It is recommended to build your web app on solid infrastructure. If you sit on a chair and it breaks, no one will mention how pretty its shade of brown is. So obviously if your site is down every other day, no one will praise the beauty of its glossy buttons.
It is recommended to build your web app taking speed into account. If your train takes 10 hours to get from New York to Boston, people will quickly forget how comfortable the seats are. So obviously if it takes forever to upload an image to your site, no one will praise how easy it was to find the upload button.
It is recommended to build your web app taking screen size into account. If you go see an iMax movie, but sit in the first row to the right, you won’t be in awe of the special effects. So obviously if the only way to read an article on your mobile site is to scroll left and right to read each sentence, no one is going to praise your font choices.
It is recommended to build your web app taking content into account. If it isn’t crystal clear what you are selling in your 10 second commercial, no one will buy your product. So obviously if your site’s message is confusing, no one will sign up for your service.
It is recommended to build your web app taking usability into account. If your medicine can cure my illness, but I can’t figure out how to open the cap, no one will thank you for curing anything. So obviously if it's impossible to figure out how to use your service, no one will praise its purpose.
It is recommended to build your web app taking aesthetics into account. If your couch is extremely comfortable, but looks really disgusting, no one will want to sit on it. So obviously if your site is a serious publication, but you use Comic Sans, it’s going to be hard to take you seriously.
But what about soul?
I don't think we talk about that enough. Perhaps because it is so hard to define? Perhaps soul is all the above put together? I'm not sure.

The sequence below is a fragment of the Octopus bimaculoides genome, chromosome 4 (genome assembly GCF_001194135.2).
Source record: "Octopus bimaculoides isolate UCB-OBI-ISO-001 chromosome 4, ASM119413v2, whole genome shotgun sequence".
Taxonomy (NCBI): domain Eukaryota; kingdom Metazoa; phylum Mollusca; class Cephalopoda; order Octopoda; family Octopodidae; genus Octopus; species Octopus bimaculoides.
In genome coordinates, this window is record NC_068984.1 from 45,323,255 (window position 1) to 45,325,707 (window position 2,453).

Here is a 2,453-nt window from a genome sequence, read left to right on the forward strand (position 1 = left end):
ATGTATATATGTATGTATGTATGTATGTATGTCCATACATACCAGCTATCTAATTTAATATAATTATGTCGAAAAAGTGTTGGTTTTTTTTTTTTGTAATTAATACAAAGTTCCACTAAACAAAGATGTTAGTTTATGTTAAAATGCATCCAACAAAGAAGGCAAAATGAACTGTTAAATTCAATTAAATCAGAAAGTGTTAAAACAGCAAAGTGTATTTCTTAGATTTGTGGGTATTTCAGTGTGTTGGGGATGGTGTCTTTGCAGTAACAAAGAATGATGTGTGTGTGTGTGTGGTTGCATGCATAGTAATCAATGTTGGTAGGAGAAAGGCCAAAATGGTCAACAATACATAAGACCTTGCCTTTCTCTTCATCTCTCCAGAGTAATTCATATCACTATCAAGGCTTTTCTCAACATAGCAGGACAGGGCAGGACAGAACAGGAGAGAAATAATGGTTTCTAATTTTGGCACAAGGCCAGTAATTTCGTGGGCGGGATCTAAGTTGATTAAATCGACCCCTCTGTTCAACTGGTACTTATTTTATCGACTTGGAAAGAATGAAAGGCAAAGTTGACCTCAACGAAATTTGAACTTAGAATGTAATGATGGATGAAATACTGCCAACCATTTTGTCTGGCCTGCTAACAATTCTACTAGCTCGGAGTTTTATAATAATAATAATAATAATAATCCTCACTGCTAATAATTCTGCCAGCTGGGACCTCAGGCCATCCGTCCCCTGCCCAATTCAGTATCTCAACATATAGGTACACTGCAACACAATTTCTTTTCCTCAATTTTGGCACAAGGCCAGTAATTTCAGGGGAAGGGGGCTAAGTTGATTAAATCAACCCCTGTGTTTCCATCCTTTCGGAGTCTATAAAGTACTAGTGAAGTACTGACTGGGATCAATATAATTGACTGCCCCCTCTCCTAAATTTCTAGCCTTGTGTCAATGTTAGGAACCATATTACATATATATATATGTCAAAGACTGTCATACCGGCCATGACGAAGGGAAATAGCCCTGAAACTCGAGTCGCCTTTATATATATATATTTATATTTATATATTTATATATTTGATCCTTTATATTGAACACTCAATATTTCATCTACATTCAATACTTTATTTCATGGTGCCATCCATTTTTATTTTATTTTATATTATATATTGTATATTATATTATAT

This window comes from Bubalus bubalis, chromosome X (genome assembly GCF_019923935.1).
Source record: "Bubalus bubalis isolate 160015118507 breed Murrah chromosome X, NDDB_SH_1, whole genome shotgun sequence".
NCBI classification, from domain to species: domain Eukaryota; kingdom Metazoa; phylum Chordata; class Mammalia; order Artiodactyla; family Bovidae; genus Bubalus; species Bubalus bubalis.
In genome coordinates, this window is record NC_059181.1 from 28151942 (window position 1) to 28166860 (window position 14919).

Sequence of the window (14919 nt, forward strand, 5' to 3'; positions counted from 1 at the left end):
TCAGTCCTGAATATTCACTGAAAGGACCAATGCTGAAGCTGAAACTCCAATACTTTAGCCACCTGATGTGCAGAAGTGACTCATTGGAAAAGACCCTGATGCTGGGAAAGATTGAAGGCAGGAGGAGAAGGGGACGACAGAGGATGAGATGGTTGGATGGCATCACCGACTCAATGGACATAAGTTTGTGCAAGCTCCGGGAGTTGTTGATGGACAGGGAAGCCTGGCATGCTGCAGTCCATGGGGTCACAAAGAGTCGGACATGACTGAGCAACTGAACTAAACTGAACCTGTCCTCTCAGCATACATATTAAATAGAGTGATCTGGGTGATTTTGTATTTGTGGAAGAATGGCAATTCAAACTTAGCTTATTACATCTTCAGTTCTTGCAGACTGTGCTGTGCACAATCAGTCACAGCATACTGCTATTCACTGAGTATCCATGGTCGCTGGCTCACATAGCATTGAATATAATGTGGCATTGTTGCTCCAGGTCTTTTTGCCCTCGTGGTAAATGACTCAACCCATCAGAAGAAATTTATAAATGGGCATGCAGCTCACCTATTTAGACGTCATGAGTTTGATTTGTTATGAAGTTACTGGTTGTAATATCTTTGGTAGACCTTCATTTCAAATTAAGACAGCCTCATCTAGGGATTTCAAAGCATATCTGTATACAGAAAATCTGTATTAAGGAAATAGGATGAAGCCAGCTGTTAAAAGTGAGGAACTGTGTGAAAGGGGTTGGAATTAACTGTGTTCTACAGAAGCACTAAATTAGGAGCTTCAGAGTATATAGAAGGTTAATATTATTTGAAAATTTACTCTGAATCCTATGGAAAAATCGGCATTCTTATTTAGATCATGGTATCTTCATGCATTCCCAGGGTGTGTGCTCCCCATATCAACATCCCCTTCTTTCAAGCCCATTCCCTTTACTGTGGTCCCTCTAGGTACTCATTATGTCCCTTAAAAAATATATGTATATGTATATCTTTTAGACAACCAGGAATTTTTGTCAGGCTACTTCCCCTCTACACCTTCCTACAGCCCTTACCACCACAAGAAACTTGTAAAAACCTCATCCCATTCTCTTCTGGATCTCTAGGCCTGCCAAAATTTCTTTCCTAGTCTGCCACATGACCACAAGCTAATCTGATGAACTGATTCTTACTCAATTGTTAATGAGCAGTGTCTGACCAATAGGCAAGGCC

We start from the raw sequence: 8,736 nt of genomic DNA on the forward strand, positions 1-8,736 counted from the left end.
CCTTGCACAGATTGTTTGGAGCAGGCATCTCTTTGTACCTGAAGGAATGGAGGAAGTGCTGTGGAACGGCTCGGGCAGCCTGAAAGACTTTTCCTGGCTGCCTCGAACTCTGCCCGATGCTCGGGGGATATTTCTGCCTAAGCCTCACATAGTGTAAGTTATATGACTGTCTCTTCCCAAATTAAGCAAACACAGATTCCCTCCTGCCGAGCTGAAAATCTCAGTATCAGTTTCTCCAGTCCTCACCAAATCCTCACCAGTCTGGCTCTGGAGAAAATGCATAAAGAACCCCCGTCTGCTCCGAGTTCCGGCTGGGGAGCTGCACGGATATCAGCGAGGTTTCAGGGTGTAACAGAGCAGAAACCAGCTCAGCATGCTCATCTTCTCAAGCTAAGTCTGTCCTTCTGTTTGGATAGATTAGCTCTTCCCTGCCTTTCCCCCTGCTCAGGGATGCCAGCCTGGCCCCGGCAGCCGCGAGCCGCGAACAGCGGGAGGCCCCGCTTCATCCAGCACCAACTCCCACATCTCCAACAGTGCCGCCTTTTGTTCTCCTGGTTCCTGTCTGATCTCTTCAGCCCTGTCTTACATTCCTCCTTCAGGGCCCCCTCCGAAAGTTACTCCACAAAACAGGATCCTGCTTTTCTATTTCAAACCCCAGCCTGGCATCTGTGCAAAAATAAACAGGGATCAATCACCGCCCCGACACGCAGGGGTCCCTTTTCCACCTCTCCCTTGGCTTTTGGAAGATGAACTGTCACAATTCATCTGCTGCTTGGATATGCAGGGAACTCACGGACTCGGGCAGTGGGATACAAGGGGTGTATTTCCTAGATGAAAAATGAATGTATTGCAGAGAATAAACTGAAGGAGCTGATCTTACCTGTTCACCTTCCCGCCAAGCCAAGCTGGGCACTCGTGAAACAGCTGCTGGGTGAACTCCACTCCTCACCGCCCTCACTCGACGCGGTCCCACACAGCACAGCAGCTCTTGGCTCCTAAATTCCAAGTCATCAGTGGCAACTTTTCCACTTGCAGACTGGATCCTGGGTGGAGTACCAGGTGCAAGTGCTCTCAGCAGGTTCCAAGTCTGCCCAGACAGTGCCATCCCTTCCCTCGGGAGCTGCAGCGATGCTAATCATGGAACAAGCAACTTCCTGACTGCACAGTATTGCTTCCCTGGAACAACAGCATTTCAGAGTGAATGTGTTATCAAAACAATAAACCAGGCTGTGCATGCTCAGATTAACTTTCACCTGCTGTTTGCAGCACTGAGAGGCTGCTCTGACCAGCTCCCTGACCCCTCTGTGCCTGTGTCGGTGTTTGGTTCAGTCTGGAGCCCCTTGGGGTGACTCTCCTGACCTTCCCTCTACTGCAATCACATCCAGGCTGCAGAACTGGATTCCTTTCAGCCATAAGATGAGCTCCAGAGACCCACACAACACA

This Steve Jobs quote speaks to me, especially when it comes to adding soul to your product.
When you set a vector off in space, and you change its direction a little bit in the beginning, it gets dramatic once it gets a few miles into space. We are still really at the beginning of that vector and if we can nudge it in the right directions it will be a much better thing as it progresses on.
Interviewer: How do you know what is the right direction?
You know, ultimately it comes down to taste. It comes down to trying to expose yourself to the best things that humans have done and then try to bring those things into what you are doing. You know, Picasso had a great saying, good artists copy, great artists steal. We have been shameless about stealing great ideas, and I think part of what made the Macintosh great was that the people working on it were musicians and poets and artists and zoologists and historians who also happen to be the best computer scientists in the world. But if it hadn't been for computer science these people would have been doing amazing things in life and other fields. But they all brought to this effort a very liberal arts attitude. We wanted to pull in the best that we saw from other fields into this field and I don’t think you get that if you are very narrow.
… so I don’t think that most of the really best people I’ve ever worked with, work with computers for the sake of working with computers. They work with computers because they are the medium that is best capable of transmitting some feeling that they have that they want to share with other people. If computers weren’t invented all these people would have been working on something else, but computers were invented and they realized this is the medium that I can say something in.
Using the proper techniques will always yield good results. But perhaps what turns a good product into a great one is the culture that is injected by the creator's soul and need for expression.
What does soul mean to you?
Written in New York. © 2013